W3C home > Mailing lists > Public > public-geolocation@w3.org > July 2010

Re: DeviceOrientation comments

From: Dean Jackson <dino@apple.com>
Date: Fri, 23 Jul 2010 09:18:10 +1000
Cc: public-geolocation@w3.org
Message-Id: <A7566477-160A-4F0E-B838-093DE0ED4F35@apple.com>
To: Steve Block <steveblock@google.com>

On 22/07/2010, at 11:43 PM, Steve Block wrote:

> Hi Dean,
> Thanks for the comments.
>> BTW - I'm commenting on http://dev.w3.org/geo/api/spec-source-orientation.html
>> which is currently dated 10 March 2010, although I see comments in the email archives suggesting
>> updates since then.
> I've updated the date on the spec.
>> My main comment/proposal is that Accelerometer Event should include the ability to return
>> rotation around the 3 axes.
> From the interface you provide, I think you're suggesting adding rates
> of rotation, right? What's the use case you have in mind?

We want to expose output from a gyroscope.

> Also, why
> would you add the rates to the AccelerometerEvent, rather than the
> DeviceOrientationEvent, which already reports the values of these
> angles?

I guess it was mostly my confusion on the API. I expected movement (whether shaking or spinning) to be all collected in one event.

> These rates could be determined by numerically differentiating
> the DeviceOrientationEvent data, though it's likely that the
> implementation could give more accurate results.

That's right - you could say the same about accelerometer: why not just differentiate the data coming from GeoLocation?

We really want the accurate data.

>> Along these lines, it would be nice if it also included the direction of gravity so that you could easily
>> determine the acceleration the user is providing.
> I don't think that this is possible. The accelerometer measures the
> forces exerted on it, and this includes the force of gravity. There's
> no way to independently determine the direction of the gravity force
> and hence eliminate it's effects.

That's correct for an accelerometer. But a device with a gyroscope can get the value.

>> The specification currently says that implementations "must set the values of the unknown angles
>> to null", yet the values are defined as doubles.
> I've updated the spec to add the fact that these values are nullable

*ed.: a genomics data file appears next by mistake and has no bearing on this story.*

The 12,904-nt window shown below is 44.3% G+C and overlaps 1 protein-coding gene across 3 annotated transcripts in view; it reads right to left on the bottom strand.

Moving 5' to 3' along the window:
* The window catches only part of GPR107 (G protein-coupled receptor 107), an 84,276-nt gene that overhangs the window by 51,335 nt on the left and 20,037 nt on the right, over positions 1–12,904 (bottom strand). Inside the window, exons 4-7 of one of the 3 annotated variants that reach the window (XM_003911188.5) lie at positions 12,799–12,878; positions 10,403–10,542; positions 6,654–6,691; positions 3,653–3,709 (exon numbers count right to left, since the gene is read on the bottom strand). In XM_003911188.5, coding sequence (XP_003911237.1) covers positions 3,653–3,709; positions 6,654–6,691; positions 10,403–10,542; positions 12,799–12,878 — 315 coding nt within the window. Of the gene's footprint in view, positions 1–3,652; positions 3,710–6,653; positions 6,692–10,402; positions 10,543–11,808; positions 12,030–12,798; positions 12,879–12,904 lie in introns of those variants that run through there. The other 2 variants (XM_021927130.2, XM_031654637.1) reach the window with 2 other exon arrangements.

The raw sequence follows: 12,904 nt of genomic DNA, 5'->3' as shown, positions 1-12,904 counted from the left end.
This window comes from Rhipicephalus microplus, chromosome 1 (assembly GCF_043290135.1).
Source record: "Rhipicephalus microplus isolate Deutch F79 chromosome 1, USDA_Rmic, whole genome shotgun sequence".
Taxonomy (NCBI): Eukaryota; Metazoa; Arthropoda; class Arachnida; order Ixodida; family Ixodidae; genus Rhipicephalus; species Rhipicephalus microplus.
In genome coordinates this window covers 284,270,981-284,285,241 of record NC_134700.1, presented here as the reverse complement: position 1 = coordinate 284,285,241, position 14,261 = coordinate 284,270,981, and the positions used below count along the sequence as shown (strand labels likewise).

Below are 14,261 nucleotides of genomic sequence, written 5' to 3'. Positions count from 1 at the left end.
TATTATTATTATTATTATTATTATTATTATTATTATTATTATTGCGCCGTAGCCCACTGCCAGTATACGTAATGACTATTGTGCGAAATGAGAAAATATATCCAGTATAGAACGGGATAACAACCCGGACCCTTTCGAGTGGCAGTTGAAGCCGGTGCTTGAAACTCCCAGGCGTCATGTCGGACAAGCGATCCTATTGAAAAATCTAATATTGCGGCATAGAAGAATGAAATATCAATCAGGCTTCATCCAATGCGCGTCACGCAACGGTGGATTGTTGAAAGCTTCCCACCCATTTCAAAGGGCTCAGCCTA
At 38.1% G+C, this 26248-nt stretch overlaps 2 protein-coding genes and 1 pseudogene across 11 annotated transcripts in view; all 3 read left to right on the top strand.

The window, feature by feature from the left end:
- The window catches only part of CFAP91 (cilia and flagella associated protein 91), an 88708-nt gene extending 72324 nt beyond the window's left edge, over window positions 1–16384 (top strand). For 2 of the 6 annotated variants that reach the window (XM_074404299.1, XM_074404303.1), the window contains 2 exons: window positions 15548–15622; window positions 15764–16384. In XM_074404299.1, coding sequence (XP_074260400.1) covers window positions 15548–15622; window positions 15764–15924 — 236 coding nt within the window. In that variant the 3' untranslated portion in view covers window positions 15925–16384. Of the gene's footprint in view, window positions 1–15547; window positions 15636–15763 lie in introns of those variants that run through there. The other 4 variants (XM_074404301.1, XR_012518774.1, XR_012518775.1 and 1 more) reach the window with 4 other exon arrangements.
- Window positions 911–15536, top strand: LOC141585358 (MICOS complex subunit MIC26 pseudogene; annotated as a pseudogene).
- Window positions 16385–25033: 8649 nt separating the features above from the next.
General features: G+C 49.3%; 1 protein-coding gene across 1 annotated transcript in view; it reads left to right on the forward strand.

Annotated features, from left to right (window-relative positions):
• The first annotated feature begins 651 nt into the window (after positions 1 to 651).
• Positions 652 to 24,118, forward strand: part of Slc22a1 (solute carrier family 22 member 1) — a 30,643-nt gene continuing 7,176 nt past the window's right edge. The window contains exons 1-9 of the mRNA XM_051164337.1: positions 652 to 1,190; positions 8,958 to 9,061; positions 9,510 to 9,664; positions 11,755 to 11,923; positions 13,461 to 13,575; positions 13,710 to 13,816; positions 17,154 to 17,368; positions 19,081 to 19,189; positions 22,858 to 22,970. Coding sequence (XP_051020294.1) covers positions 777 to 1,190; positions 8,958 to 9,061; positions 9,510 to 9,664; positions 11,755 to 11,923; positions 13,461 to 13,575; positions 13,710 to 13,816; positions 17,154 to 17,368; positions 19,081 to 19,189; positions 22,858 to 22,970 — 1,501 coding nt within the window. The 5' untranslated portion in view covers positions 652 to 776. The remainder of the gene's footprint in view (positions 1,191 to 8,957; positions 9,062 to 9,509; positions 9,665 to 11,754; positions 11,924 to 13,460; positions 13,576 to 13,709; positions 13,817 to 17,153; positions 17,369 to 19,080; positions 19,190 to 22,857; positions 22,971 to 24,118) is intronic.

> (http://dev.w3.org/2006/webapi/WebIDL/#dfn-nullable-type).

My comment was that not all languages can implement a null double. It's fine for Javascript, but not for other languages. It means the generated bindings have to have a non-standard isPropertyNull() or something.

Anyway, I understand it is what is used in GeoLocation, so I'll stop complaining.

>> Lastly, the specification does not provide any way to throttle the rate of incoming events. This
>> could be an implementation detail, but I expect nearly every implementation will want to expose
>> rate control, so it might be worth specifying it.
> In the case of the DeviceOrientationEvent, callbacks are made whenever
> the orientation changes, where the definition of a change, and hence
> any throttling, is left as an implementation detail. I think this
> suffices.

I disagree. I think it is the application that is in a better place to decide what is important. A game might want extremely fine differences to be reported while other applications might only care to look at orientation once a second.

This is why the similar native APIs (Accelerometer on WebOS, Core Motion on iOS, Sensor on Android) all allow some form of control over the sampling rate.

> In the case of the AccelerometerEvent, the thinking was that
> the underlying hardware probably reports the accelerometer data at a
> constant, fixed rate. So any attempt to set the rate would lead to the
> implementation having to interpolate,

I don't think it should interpolate. I think it should simply return the value at that time.

> which could cause problems for
> users of the API which attempt to filter the data. What is the
> motivation for setting the rate, other than avoiding superfluous
> events?

Avoiding superfluous events is important if you have a device that can report very accurate changes very often. You don't want the incoming events to flood the system. It's better to have the throttle in the native layer than in the application - this avoids the overhead of event creation and dispatch.

>> I'm not sure why there is a need to report the interval of incoming events if it is a constant, and
>> can't really be guaranteed anyway. Without the change above there is no way to control it. Also,
>> DOM Events already have a timestamp, so the user can work out the interval themselves.
> The idea was that the interval would be taken from the hardware so
> would be more precise than the timestamp of the DOM Event, which could
> be delayed. The interval is required to allow users of the API to
> perform filtering of the data.

I'm not sure I understand this. If the timestamp isn't accurate because events are delayed, then the data you're getting is also delayed - and now less useful. 

Received on Thursday, 22 July 2010 23:18:45 UTC

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